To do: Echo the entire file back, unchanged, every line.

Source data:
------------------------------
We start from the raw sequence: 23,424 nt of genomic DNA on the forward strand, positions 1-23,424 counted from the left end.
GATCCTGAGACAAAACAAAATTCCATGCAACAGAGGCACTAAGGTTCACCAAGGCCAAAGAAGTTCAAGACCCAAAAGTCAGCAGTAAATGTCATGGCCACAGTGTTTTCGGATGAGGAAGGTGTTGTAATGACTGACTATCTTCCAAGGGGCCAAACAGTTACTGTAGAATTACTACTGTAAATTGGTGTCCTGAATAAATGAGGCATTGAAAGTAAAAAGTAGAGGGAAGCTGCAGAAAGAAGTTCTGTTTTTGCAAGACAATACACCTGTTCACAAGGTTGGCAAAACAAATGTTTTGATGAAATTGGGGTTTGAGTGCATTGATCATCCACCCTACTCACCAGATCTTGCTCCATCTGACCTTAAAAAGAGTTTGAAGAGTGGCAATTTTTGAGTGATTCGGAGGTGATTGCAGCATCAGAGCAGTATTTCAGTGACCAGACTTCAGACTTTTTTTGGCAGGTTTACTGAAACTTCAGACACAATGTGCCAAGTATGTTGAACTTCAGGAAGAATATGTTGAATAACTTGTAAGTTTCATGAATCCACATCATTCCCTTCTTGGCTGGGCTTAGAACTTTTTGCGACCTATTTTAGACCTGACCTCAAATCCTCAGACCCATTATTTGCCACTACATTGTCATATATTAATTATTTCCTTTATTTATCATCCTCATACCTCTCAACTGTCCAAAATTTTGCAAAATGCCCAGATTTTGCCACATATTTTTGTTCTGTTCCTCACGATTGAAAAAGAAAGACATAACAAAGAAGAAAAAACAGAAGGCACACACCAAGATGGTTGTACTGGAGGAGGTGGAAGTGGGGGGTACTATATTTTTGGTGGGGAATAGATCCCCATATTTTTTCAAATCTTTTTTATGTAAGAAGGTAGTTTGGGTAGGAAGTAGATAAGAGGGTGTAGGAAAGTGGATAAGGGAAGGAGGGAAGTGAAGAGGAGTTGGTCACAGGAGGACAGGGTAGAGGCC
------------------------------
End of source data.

We start from the raw sequence: 23,424 nt of genomic DNA on the forward strand, positions 1-23,424 counted from the left end.
GATCCTGAGACAAAACAAAATTCCATGCAACAGAGGCACTAAGGTTCACCAAGGCCAAAGAAGTTCAAGACCCAAAAGTCAGCAGTAAATGTCATGGCCACAGTGTTTTCGGATGAGGAAGGTGTTGTAATGACTGACTATCTTCCAAGGGGCCAAACAGTTACTGTAGAATTACTACTGTAAATTGGTGTCCTGAATAAATGAGGCATTGAAAGTAAAAAGTAGAGGGAAGCTGCAGAAAGAAGTTCTGTTTTTGCAAGACAATACACCTGTTCACAAGGTTGGCAAAACAAATGTTTTGATGAAATTGGGGTTTGAGTGCATTGATCATCCACCCTACTCACCAGATCTTGCTCCATCTGACCTTAAAAAGAGTTTGAAGAGTGGCAATTTTTGAGTGATTCGGAGGTGATTGCAGCATCAGAGCAGTATTTCAGTGACCAGACTTCAGACTTTTTTTGGCAGGTTTACTGAAACTTCAGACACAATGTGCCAAGTATGTTGAACTTCAGGAAGAATATGTTGAATAACTTGTAAGTTTCATGAATCCACATCATTCCCTTCTTGGCTGGGCTTAGAACTTTTTGCGACCTATTTTAGACCTGACCTCAAATCCTCAGACCCATTATTTGCCACTACATTGTCATATATTAATTATTTCCTTTATTTATCATCCTCATACCTCTCAACTGTCCAAAATTTTGCAAAATGCCCAGATTTTGCCACATATTTTTGTTCTGTTCCTCACGATTGAAAAAGAAAGACATAACAAAGAAGAAAAAACAGAAGGCACACACCAAGATGGTTGTACTGGAGGAGGTGGAAGTGGGGGGTACTATATTTTTGGTGGGGAATAGATCCCCATATTTTTTCAAATCTTTTTTATGTAAGAAGGTAGTTTGGGTAGGAAGTAGATAAGAGGGTGTAGGAAAGTGGATAAGGGAAGGAGGGAAGTGAAGAGGAGTTGGTCACAGGAGGACAGGGTAGAGGCC